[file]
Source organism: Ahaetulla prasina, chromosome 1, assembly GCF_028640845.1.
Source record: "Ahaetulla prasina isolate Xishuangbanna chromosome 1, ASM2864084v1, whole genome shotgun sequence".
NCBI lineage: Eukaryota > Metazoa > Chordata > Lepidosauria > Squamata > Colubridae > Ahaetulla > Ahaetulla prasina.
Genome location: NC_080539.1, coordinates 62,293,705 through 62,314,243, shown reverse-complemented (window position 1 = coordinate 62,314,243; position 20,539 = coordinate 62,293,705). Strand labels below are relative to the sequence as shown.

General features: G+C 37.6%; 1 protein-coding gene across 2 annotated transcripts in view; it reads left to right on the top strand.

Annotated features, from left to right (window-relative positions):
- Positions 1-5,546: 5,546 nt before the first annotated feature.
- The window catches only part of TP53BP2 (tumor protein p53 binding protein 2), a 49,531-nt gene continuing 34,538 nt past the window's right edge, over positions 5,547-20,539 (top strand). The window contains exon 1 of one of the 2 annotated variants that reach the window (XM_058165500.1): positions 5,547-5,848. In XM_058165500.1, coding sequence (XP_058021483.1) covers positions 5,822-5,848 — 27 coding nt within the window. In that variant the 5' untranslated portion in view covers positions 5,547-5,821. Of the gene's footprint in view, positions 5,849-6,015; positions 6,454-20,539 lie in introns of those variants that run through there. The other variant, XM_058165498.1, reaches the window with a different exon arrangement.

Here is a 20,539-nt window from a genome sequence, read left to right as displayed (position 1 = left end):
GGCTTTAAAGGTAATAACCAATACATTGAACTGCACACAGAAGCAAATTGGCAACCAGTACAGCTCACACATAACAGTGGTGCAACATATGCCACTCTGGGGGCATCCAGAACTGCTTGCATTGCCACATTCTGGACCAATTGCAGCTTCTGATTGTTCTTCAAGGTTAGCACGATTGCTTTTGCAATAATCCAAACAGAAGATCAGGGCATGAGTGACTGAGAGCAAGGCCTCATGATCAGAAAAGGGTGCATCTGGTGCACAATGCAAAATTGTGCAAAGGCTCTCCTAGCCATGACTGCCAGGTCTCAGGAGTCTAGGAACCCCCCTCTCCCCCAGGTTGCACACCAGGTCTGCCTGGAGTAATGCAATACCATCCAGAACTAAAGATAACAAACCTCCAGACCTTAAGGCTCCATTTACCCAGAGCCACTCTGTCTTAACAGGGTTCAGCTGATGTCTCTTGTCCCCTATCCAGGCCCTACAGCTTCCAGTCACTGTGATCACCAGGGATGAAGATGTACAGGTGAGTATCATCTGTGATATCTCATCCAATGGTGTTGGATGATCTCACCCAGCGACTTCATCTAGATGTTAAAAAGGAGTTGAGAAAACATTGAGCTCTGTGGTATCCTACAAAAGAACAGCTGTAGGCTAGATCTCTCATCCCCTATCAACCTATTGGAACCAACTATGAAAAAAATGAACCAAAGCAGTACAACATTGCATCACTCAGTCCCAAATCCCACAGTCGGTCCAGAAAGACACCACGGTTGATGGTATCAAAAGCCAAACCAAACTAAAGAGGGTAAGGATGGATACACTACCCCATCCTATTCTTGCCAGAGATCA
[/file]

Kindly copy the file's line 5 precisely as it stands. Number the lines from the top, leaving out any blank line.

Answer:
General features: G+C 37.6%; 1 protein-coding gene across 2 annotated transcripts in view; it reads left to right on the top strand.